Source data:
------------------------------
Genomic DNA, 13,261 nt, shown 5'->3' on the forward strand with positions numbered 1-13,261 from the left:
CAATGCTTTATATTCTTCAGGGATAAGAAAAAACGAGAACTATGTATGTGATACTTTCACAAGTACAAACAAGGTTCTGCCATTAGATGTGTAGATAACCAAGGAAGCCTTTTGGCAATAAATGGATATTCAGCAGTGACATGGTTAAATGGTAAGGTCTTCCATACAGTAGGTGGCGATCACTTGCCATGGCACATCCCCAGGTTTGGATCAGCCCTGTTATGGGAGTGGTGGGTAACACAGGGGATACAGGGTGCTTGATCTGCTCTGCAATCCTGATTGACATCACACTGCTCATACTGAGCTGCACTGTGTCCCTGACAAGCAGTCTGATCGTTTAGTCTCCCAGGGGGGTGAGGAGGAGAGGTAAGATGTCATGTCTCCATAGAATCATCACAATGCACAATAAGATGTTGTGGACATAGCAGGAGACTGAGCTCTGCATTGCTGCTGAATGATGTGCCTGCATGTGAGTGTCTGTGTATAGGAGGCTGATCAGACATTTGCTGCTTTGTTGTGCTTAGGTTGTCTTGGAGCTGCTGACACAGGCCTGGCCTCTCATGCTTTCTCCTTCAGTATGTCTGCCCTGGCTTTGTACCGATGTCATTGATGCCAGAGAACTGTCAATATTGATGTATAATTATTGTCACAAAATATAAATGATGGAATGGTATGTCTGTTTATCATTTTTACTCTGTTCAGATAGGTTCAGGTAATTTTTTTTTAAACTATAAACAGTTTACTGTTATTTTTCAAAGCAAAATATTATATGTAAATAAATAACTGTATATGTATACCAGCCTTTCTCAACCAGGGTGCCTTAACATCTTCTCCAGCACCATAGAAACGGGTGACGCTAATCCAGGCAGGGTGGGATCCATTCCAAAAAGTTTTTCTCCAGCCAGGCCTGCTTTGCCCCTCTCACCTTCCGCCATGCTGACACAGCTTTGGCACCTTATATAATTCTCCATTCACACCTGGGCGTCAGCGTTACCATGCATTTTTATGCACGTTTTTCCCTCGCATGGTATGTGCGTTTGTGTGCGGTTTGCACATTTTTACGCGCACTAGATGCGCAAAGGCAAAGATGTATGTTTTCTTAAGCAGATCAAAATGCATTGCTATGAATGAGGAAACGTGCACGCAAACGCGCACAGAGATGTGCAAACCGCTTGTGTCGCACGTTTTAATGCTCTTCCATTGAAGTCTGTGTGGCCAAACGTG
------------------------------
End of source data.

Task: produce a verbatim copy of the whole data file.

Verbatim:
Genomic DNA, 13,261 nt, shown 5'->3' on the forward strand with positions numbered 1-13,261 from the left:
CAATGCTTTATATTCTTCAGGGATAAGAAAAAACGAGAACTATGTATGTGATACTTTCACAAGTACAAACAAGGTTCTGCCATTAGATGTGTAGATAACCAAGGAAGCCTTTTGGCAATAAATGGATATTCAGCAGTGACATGGTTAAATGGTAAGGTCTTCCATACAGTAGGTGGCGATCACTTGCCATGGCACATCCCCAGGTTTGGATCAGCCCTGTTATGGGAGTGGTGGGTAACACAGGGGATACAGGGTGCTTGATCTGCTCTGCAATCCTGATTGACATCACACTGCTCATACTGAGCTGCACTGTGTCCCTGACAAGCAGTCTGATCGTTTAGTCTCCCAGGGGGGTGAGGAGGAGAGGTAAGATGTCATGTCTCCATAGAATCATCACAATGCACAATAAGATGTTGTGGACATAGCAGGAGACTGAGCTCTGCATTGCTGCTGAATGATGTGCCTGCATGTGAGTGTCTGTGTATAGGAGGCTGATCAGACATTTGCTGCTTTGTTGTGCTTAGGTTGTCTTGGAGCTGCTGACACAGGCCTGGCCTCTCATGCTTTCTCCTTCAGTATGTCTGCCCTGGCTTTGTACCGATGTCATTGATGCCAGAGAACTGTCAATATTGATGTATAATTATTGTCACAAAATATAAATGATGGAATGGTATGTCTGTTTATCATTTTTACTCTGTTCAGATAGGTTCAGGTAATTTTTTTTTAAACTATAAACAGTTTACTGTTATTTTTCAAAGCAAAATATTATATGTAAATAAATAACTGTATATGTATACCAGCCTTTCTCAACCAGGGTGCCTTAACATCTTCTCCAGCACCATAGAAACGGGTGACGCTAATCCAGGCAGGGTGGGATCCATTCCAAAAAGTTTTTCTCCAGCCAGGCCTGCTTTGCCCCTCTCACCTTCCGCCATGCTGACACAGCTTTGGCACCTTATATAATTCTCCATTCACACCTGGGCGTCAGCGTTACCATGCATTTTTATGCACGTTTTTCCCTCGCATGGTATGTGCGTTTGTGTGCGGTTTGCACATTTTTACGCGCACTAGATGCGCAAAGGCAAAGATGTATGTTTTCTTAAGCAGATCAAAATGCATTGCTATGAATGAGGAAACGTGCACGCAAACGCGCACAGAGATGTGCAAACCGCTTGTGTCGCACGTTTTAATGCTCTTCCATTGAAGTCTGTGTGGCCAAACGTG